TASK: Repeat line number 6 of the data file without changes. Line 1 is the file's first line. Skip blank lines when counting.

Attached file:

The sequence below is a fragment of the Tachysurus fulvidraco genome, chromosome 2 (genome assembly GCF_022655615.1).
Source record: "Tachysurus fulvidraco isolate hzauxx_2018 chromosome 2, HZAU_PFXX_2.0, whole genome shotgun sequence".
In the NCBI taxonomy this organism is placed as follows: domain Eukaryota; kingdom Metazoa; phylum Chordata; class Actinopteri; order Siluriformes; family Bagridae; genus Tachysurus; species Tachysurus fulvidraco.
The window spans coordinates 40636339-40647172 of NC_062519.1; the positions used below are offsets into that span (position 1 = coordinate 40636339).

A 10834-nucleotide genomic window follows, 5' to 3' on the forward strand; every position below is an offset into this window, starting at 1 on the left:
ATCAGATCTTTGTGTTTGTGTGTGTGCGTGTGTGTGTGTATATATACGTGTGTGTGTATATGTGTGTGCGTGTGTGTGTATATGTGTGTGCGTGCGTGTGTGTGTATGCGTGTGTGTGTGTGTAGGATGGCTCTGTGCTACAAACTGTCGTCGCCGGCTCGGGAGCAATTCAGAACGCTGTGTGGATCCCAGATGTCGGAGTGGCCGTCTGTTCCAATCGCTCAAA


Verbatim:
ATCAGATCTTTGTGTTTGTGTGTGTGCGTGTGTGTGTGTATATATACGTGTGTGTGTATATGTGTGTGCGTGTGTGTGTATATGTGTGTGCGTGCGTGTGTGTGTATGCGTGTGTGTGTGTGTAGGATGGCTCTGTGCTACAAACTGTCGTCGCCGGCTCGGGAGCAATTCAGAACGCTGTGTGGATCCCAGATGTCGGAGTGGCCGTCTGTTCCAATCGCTCAAA